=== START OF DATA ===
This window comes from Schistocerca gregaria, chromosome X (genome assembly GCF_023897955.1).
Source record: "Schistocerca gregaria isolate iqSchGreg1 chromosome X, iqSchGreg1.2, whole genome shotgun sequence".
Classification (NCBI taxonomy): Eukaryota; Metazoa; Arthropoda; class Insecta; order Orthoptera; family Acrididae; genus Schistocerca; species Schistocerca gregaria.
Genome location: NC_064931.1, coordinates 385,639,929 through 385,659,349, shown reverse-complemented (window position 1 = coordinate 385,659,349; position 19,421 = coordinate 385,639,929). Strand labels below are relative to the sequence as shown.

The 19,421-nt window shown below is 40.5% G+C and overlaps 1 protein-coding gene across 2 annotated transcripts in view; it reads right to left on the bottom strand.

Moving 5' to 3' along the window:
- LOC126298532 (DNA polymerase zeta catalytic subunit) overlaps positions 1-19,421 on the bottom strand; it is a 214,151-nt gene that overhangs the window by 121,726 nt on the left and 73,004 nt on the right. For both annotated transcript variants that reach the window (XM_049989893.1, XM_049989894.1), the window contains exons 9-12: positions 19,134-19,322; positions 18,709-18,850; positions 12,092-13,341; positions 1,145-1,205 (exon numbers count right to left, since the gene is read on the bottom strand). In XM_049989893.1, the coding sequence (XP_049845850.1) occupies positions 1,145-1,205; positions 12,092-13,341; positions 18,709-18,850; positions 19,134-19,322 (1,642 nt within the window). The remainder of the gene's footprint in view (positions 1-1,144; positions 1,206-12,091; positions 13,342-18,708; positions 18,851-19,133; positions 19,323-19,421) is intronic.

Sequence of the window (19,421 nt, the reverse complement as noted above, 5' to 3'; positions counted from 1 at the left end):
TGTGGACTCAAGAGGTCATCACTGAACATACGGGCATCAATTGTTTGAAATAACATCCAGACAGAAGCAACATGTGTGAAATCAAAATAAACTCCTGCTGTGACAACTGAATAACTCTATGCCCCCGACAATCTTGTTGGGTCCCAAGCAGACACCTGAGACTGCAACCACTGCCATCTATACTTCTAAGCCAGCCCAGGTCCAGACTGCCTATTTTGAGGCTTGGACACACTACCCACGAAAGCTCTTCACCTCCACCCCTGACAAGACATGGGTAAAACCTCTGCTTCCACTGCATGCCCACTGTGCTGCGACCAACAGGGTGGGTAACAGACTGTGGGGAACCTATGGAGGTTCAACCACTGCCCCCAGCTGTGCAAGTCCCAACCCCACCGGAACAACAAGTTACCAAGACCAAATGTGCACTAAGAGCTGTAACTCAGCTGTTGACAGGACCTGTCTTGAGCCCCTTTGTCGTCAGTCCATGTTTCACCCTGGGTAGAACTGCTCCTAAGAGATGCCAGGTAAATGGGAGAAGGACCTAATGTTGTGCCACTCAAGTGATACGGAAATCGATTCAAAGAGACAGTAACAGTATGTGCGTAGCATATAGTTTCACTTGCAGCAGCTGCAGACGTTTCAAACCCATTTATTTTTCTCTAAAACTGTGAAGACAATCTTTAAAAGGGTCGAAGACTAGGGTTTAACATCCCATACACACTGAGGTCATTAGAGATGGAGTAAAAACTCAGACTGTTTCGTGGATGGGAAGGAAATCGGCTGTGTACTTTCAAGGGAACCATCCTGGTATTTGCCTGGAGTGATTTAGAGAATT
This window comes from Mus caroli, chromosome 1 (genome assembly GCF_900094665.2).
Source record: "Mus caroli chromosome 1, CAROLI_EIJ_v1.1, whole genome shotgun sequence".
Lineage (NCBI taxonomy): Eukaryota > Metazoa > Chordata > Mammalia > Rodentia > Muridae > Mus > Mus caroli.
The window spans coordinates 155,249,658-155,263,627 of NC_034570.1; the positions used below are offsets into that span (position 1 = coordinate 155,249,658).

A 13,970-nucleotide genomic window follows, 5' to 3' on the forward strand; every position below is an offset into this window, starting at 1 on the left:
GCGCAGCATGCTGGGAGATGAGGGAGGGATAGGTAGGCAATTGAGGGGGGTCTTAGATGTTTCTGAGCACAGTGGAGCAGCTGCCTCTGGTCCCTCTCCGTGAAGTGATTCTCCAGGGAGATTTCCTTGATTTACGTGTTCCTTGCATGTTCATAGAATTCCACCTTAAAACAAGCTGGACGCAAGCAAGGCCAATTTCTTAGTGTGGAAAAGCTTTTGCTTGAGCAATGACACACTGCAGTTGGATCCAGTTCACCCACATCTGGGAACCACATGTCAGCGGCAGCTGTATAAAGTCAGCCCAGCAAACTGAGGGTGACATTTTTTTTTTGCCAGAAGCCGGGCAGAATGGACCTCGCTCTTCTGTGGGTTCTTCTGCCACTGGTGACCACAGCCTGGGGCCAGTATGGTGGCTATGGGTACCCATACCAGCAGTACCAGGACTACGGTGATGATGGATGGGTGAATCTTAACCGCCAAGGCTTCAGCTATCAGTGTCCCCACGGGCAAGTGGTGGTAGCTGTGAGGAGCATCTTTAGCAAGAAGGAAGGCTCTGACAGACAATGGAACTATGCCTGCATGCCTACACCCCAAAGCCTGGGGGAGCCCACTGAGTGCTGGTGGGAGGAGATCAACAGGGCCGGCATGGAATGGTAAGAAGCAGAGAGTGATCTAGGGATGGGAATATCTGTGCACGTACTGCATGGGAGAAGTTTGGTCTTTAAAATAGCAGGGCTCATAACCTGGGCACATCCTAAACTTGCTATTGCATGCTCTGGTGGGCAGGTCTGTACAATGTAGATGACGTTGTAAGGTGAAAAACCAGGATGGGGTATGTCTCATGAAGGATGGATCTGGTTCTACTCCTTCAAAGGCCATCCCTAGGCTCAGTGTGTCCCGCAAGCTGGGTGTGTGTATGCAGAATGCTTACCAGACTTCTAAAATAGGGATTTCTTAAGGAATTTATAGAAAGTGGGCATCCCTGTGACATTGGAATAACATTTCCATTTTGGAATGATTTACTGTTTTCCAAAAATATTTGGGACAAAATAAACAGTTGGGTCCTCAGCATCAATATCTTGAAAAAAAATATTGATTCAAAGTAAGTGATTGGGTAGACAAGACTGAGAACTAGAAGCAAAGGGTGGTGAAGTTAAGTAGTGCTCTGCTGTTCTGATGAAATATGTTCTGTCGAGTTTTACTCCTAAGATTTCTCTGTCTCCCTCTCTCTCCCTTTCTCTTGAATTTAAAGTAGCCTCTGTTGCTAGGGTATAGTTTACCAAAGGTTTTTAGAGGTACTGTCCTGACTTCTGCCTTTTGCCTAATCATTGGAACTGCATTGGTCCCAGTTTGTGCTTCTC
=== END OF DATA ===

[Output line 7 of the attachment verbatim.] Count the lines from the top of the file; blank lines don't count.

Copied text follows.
- LOC126298532 (DNA polymerase zeta catalytic subunit) overlaps positions 1-19,421 on the bottom strand; it is a 214,151-nt gene that overhangs the window by 121,726 nt on the left and 73,004 nt on the right. For both annotated transcript variants that reach the window (XM_049989893.1, XM_049989894.1), the window contains exons 9-12: positions 19,134-19,322; positions 18,709-18,850; positions 12,092-13,341; positions 1,145-1,205 (exon numbers count right to left, since the gene is read on the bottom strand). In XM_049989893.1, the coding sequence (XP_049845850.1) occupies positions 1,145-1,205; positions 12,092-13,341; positions 18,709-18,850; positions 19,134-19,322 (1,642 nt within the window). The remainder of the gene's footprint in view (positions 1-1,144; positions 1,206-12,091; positions 13,342-18,708; positions 18,851-19,133; positions 19,323-19,421) is intronic.